Convert videos from over 60 formats with Any Video Converter Free 5.0.2
AVCLabs has released Any Video Converter Free 5.0.2 a major new version of its freeware video transcoding and conversion tool for Windows. The new build sports a radically overhauled and simplified user interface, plus promises faster, more powerful performance.
AVC Free promises to effortlessly convert videos from over 60 formats, with presets for popular mobile devices such as Android and iOS phones included. It’s also capable of downloading YouTube videos and includes limited video-editing tools.
The most obvious change in AVC Free 5.0.2 is the revamped user interface, which enjoys a much-needed refresh and update. The new UI is designed to be simpler to use, split into two tabs for converting and playing video.
Users simply click the Videos button to add new video (files can also be dragged from a file-management panel or the user’s desktop), or Download to enter YouTube URLs for video downloading.
Once the videos have been selected, users choose a preset from the Preset Output dropdown menu, which includes a wide number of devices from Apple mobiles to Sony’s PS3 console. There are also common video format presets.
Once selected, all clips can be fine-tuned via three option screens: Basic, Video and Audio. These include options for trimming clips and there’s also a screen capture function built into the preview window for taking screenshots of selected clips. Other options include the ability to merge all selected clips into a single video file.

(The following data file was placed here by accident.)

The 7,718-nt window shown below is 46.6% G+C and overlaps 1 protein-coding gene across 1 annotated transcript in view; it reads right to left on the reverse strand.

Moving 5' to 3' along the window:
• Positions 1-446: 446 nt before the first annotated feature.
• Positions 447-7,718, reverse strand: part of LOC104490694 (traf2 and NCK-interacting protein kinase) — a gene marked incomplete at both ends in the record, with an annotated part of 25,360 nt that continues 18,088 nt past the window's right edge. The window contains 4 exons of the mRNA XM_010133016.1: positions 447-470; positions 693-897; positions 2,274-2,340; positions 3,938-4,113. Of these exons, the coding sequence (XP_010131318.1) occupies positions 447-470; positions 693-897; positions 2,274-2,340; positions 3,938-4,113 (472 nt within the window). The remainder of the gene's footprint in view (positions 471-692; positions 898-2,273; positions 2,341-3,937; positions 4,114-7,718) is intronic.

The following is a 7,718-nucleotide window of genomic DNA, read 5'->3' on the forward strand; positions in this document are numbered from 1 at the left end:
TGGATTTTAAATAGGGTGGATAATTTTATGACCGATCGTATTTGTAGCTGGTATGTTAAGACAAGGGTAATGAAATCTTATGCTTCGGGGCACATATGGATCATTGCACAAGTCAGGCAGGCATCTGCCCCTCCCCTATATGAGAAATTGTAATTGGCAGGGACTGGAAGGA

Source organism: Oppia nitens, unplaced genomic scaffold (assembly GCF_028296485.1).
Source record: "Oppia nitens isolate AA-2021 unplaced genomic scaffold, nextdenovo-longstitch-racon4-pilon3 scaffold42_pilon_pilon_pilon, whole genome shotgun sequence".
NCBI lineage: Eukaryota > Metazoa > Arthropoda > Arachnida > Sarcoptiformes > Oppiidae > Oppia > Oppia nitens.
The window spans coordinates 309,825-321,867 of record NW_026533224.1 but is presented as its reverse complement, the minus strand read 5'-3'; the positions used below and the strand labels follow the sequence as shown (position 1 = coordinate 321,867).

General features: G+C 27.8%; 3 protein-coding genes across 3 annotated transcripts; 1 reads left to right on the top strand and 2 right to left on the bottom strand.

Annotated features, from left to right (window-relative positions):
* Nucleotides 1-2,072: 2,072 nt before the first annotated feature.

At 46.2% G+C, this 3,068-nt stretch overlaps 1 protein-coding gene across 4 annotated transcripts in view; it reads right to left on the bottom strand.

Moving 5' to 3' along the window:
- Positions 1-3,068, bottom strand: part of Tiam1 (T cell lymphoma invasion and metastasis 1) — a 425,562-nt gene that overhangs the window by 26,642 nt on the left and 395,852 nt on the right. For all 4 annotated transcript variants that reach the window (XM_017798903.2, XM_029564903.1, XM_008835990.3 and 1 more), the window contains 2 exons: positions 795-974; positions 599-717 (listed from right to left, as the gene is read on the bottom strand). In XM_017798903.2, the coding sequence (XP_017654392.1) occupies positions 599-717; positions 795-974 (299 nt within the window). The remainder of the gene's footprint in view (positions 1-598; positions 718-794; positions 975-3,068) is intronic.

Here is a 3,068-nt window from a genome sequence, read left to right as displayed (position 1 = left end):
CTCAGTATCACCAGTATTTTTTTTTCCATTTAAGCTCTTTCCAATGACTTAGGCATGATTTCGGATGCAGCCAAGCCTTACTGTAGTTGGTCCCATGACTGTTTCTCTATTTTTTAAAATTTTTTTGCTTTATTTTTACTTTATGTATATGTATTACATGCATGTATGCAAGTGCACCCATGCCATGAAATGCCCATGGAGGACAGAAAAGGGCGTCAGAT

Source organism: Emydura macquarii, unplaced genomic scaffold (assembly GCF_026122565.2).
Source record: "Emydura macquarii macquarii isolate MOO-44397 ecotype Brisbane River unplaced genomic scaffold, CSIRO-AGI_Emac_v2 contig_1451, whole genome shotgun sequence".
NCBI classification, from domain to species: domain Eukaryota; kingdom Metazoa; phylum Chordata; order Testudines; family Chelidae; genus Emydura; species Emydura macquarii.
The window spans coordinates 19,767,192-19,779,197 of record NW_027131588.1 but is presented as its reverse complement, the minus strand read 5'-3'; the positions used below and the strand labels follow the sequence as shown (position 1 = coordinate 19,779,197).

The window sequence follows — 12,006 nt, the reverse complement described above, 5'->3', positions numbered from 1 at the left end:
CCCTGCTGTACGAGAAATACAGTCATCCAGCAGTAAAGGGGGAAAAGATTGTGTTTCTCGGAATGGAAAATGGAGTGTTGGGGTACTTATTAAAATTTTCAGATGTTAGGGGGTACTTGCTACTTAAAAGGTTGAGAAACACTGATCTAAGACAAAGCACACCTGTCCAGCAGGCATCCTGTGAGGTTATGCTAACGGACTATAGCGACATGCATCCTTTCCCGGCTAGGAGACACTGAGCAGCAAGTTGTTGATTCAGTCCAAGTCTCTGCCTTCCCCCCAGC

Any Video Converter Free 5.0.2 is the first major new release of the free version of AVCLabs’ editing tool for three years, when version 3.0.2 was released. Its jump in version number is down to the fact the commercial version of the program has been undergoing regular development during that period.
The latest build also takes full advantage of NVIDIA CUDA acceleration (which must be manually enabled in the program settings) to convert videos up to six times faster using compatible NVDIA graphics. AVC Free 5.0.2 also promises to make use of multi-core processors for faster conversion times.
In our limited tests we appear to have uncovered one bug -- when attempting to convert a video file to MPEG2 format for burning to DVD, a pop-up appears halfway through the process advertising the paid-for version. When this is closed, the progress bar indicates the conversion has failed, but checking the converted folder reveals the file has indeed been converted; however, this pop-up seems to prevent DVDs from being burned directly using the program. Whether this is expected behavior or not is not yet known.
Any Video Converter Free 5.0.2 is a freeware download for PCs running Windows XP or later.